ReadersMagnet compiled a list of books that will make us long for the great outdoors.

As we enter the New Year, many are filled with excitement over the possibility of finally ending this pandemic. The goal of finally being able to enjoy the outside world seems yet distant still, but for now, these five books should remind us of the beauty and wonder of the great outdoors.

Surviving the Great Outdoors by Brendan Leonard

Brendan Leonard is from Denver, Colorado. He is a columnist at The Outside, and his works have appeared in Runner’s World, National Geographic Adventure, Climbing, and Alpinist and on CNN.com, and in dozens of other publications. In 2017, he published the book Surviving the Great Outdoors. It is an introduction to the Outdoors, with emphasis on teaching beginners basic tips and tricks. With over 400 strategies for engaging outdoors, including hiking, camping, mountain climbing, skiing, sledding, and even sailing, Leonard’s book is truly a must-read for Outdoor lovers. The book teaches not only practical skills such as bandaging, driving in the sand, or removing a tick from your skin, Leonard also shares navigational skills and how to read topographical maps. Reading Brendan Leonard’s Surviving the Great Outdoors will make you appreciate the outdoor life more.

World of Hunting and Fishing by Mike Honeycutt

When we think of the outdoors, we think of excursions. But real outdoor adventures like Mike Honeycutt think beyond the ordinary encounters. Mike Honeycutt is a hunter and a travel writer from South-Central Missouri. He is the author of the book Into the Wild, published in 2019. A year earlier, he released Mike Honeycutt’s World of Hunting and Fishing, a travelogue that features Mike’s extensive outdoor adventures. Mike’s travel experiences have taken him all over the world and across all seven continents. In this book, he shares his trips from the savannas of northern Cameroon to the jungles of southern Cameroon and from the mountains of the Rocky Mountains in the United States to a Himalayan tahr hunt in the mountains of New Zealand. Mike’s stories also feature his time with local villagers, communities and how beautiful it is to encounter different cultures, food, tradition, and way of life. More than the hunting of wild game, Mike’s travelogue reminds us that the truly great beauty of this life lies out in the wild.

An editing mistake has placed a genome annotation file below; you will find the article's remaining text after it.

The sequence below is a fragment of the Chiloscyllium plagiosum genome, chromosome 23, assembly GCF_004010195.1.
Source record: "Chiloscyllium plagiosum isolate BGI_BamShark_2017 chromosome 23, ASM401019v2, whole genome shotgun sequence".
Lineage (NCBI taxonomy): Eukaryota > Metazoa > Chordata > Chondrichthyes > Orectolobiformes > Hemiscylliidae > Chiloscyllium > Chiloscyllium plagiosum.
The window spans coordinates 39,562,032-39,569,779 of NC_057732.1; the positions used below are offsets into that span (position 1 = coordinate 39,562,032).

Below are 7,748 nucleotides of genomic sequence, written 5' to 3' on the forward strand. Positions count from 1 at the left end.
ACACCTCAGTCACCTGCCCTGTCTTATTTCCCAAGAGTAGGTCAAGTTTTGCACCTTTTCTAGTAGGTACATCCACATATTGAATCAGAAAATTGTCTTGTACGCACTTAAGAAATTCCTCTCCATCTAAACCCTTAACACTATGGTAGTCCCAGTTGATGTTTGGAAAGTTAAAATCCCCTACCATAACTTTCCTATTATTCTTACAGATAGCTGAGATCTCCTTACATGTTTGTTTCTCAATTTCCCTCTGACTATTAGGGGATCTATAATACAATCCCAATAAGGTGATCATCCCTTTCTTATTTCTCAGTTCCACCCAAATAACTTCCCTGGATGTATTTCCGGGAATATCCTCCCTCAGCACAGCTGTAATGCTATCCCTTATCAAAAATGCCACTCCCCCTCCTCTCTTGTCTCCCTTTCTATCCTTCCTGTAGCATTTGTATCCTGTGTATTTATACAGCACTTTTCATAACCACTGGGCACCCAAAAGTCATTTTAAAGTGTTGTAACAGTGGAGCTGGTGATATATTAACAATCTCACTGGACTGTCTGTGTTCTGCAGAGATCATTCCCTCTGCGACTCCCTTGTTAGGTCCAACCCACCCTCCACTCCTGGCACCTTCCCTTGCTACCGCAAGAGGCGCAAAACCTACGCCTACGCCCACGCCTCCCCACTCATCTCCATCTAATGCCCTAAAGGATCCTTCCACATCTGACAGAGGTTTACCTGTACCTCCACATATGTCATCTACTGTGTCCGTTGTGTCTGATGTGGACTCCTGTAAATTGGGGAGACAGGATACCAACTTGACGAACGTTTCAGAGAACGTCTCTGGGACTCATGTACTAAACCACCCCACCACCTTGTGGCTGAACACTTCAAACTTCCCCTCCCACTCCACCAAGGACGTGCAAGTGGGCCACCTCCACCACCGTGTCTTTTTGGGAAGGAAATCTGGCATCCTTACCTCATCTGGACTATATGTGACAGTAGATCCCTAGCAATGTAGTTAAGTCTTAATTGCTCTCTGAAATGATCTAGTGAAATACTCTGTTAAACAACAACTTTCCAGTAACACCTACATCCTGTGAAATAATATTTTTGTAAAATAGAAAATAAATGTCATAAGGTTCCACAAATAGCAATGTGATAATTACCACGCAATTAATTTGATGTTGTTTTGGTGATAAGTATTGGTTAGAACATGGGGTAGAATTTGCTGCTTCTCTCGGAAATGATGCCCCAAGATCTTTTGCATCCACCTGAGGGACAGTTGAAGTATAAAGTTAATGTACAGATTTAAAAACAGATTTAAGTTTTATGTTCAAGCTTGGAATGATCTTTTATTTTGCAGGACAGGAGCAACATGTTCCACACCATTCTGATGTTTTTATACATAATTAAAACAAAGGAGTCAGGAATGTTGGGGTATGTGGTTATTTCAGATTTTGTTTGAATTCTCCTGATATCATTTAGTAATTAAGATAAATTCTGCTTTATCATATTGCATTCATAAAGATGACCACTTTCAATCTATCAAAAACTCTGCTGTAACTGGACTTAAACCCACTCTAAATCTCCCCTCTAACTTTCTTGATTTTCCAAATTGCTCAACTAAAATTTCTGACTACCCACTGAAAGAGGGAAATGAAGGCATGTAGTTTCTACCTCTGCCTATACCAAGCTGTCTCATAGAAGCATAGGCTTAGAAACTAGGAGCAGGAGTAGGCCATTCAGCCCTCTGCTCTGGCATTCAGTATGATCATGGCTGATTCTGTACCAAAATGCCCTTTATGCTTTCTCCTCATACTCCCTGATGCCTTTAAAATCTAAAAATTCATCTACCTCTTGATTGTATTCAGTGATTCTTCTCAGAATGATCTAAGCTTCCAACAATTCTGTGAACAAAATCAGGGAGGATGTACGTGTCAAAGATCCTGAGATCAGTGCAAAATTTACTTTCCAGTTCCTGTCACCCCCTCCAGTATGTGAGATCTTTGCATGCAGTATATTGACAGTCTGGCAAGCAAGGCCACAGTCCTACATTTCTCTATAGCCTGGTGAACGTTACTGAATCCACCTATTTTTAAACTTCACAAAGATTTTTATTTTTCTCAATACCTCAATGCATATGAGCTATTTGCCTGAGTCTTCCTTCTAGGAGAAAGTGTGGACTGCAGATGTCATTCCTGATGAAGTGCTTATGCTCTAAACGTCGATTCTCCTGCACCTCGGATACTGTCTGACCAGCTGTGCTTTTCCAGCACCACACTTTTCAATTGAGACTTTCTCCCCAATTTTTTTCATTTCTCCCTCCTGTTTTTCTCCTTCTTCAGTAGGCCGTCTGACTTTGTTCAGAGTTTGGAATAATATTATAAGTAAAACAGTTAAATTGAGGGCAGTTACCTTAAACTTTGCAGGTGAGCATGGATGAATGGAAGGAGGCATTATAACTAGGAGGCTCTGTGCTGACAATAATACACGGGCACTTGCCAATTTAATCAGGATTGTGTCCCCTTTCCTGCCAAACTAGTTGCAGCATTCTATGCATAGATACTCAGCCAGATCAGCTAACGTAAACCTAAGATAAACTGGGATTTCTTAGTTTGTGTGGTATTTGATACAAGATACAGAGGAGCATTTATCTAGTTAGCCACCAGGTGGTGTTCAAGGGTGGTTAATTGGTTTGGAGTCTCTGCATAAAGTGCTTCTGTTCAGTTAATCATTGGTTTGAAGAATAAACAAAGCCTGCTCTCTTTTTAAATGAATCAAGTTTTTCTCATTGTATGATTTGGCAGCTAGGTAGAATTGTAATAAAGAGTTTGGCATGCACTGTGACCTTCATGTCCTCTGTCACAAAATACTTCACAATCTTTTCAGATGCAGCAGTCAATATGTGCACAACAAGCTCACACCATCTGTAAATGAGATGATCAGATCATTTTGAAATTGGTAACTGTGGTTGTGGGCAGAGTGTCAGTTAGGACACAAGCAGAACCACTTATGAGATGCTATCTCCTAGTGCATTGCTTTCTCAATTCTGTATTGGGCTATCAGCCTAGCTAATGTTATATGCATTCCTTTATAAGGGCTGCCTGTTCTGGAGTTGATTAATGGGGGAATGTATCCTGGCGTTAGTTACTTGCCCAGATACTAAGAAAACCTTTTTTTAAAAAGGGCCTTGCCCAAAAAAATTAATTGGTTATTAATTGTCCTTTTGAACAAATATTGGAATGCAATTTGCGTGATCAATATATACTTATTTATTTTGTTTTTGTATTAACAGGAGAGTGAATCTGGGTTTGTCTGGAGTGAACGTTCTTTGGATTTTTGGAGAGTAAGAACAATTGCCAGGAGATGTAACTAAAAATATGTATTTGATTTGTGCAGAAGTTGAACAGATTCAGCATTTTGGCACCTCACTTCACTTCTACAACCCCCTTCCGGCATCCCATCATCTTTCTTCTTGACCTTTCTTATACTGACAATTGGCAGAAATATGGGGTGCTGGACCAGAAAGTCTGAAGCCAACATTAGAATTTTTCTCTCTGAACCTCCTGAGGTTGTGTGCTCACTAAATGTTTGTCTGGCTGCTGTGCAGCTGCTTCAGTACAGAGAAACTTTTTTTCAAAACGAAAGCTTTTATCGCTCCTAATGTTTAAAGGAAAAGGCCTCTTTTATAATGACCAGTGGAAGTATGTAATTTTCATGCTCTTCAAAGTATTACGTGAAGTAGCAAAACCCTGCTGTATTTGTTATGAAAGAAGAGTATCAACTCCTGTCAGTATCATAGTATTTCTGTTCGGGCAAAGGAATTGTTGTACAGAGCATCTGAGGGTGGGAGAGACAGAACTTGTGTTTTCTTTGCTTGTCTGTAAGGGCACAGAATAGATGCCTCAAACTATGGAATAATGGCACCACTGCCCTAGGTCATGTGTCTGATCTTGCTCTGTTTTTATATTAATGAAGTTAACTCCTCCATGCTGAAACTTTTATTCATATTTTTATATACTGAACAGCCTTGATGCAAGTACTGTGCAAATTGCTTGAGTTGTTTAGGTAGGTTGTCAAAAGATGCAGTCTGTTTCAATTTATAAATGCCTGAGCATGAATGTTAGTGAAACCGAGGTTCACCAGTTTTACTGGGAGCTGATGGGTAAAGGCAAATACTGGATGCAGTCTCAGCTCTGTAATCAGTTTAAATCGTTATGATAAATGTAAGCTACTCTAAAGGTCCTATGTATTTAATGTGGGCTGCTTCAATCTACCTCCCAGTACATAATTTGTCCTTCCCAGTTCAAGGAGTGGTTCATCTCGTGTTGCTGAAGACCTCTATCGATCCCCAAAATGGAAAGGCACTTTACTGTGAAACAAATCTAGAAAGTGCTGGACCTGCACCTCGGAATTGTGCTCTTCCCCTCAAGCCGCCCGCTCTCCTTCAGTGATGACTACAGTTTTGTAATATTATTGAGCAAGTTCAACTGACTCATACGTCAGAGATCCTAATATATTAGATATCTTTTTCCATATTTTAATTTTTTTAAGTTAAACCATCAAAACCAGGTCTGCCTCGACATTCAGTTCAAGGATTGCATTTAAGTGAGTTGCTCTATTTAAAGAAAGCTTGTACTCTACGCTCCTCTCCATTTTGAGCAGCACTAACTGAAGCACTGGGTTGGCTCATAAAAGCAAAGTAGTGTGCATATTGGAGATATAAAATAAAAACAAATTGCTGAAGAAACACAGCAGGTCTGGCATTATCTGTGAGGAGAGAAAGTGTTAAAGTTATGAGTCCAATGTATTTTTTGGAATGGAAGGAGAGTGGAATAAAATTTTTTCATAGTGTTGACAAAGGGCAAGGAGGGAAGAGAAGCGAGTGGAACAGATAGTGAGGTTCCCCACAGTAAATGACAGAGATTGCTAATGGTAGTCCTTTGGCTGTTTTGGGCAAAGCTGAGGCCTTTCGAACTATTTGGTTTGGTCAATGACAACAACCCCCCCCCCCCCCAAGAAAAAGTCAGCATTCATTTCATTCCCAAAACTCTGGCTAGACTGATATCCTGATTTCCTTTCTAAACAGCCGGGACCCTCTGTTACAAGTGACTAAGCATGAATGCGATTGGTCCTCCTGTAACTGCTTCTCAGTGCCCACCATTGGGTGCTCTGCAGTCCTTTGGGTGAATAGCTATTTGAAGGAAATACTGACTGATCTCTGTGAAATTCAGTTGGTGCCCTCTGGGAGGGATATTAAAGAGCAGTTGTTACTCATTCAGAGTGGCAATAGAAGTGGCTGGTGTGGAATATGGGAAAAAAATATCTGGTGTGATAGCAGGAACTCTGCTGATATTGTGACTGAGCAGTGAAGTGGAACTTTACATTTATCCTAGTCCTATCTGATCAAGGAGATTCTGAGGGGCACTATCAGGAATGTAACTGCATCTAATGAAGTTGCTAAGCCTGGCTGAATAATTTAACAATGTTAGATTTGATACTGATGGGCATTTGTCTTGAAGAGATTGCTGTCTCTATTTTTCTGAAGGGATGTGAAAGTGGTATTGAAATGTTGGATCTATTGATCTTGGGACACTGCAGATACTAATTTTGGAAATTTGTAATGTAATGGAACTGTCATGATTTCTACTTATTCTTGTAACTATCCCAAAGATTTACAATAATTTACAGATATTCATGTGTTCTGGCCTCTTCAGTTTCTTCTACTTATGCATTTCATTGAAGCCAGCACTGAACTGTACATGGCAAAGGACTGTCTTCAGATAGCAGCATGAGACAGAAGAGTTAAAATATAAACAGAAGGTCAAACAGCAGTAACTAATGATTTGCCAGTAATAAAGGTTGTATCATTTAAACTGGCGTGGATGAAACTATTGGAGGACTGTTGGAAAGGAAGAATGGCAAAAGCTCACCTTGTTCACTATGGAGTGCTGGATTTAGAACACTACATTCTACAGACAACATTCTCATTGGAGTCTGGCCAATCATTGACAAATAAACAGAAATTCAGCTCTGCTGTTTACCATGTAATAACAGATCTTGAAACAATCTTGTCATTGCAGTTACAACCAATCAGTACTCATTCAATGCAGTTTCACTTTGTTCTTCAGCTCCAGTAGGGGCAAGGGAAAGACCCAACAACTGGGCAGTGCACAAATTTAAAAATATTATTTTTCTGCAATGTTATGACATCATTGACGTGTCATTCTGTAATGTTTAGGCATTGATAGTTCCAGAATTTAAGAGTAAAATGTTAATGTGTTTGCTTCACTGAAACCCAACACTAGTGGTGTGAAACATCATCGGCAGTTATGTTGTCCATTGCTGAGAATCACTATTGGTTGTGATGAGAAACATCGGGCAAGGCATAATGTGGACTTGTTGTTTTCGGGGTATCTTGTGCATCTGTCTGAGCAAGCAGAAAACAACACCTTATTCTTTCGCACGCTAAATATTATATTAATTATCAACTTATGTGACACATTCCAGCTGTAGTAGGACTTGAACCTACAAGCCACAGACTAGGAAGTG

The Sound of Mountain Water by Wallace Stegner

More than thirty years since its first publication, Wallace Stegner’s timeless narrative The Sound of the Moutain Water continues to inspire nature lovers, conservationists, and outdoor adventurers. Wallace Stegner is an American novelist, environmentalist, and historian with won the Pulitzer Prize in 1972 and the U.S. National Book Award in 197. The Sound of the Mountain Water is a collection of essays, letters, and speeches written and collected over a period of twenty-five years. It covers the post-World War II boom that saw the rise in settlement from Montana and Idaho to Utah and Nevada. Stegner chronicles the changes throughout the decades but at the same time pays homage to the serene and beauty of the Western landscape. The book is, first and foremost, a celebration of the great American outdoors.

The Spine of the Continent by Mary Ellen Hannibal

Published in 2012, Mary Ellen Hannibal’s The spine of the Continent is about climate change and how it is affecting the outdoors and the millions of plants and animals relying on a balanced climate to survive. It is also a book about saving the outdoors. In her book, Hannibal introduces us to one of the biggest conservation efforts ever to save biodiversities: the creation of a linked and expanding protected areas that cover from Yukon to Mexico and the entire length of North America. The spine continent is spearheaded by Michael Soule, the founder of conservation biology alongside E.O. Wilson and Paul Ehrlich. On the other hand, the book is not just a documentation of this huge undertaking but serves as an inspiration for all of us to preserve the beauty of the great outdoors.

The Not-so Great Outdoors by Madeline Kloepper

Because of the pandemic, travel restrictions and outdoor activities have been restricted since the early months of 2020. Many of us were forced to stay at home and watch as the world dealt with Covid-19. No more going to malls, restaurants, movies, and other public places. However, it also made us appreciate our nearby environment, those within our backyard or spots within our neighborhood, and the not-so-great outdoors (nearby rivers, woods, etc.). The Not-So-Great Outdoors by Madeline Kloepper is all about a reluctant camper who realizes that the beauty of the “not-so-great outdoors.” While joining her family for a summer camping, a grumpy urban kid soon discovers that nature’s simplicity can be grander than tall buildings, malls, and city life.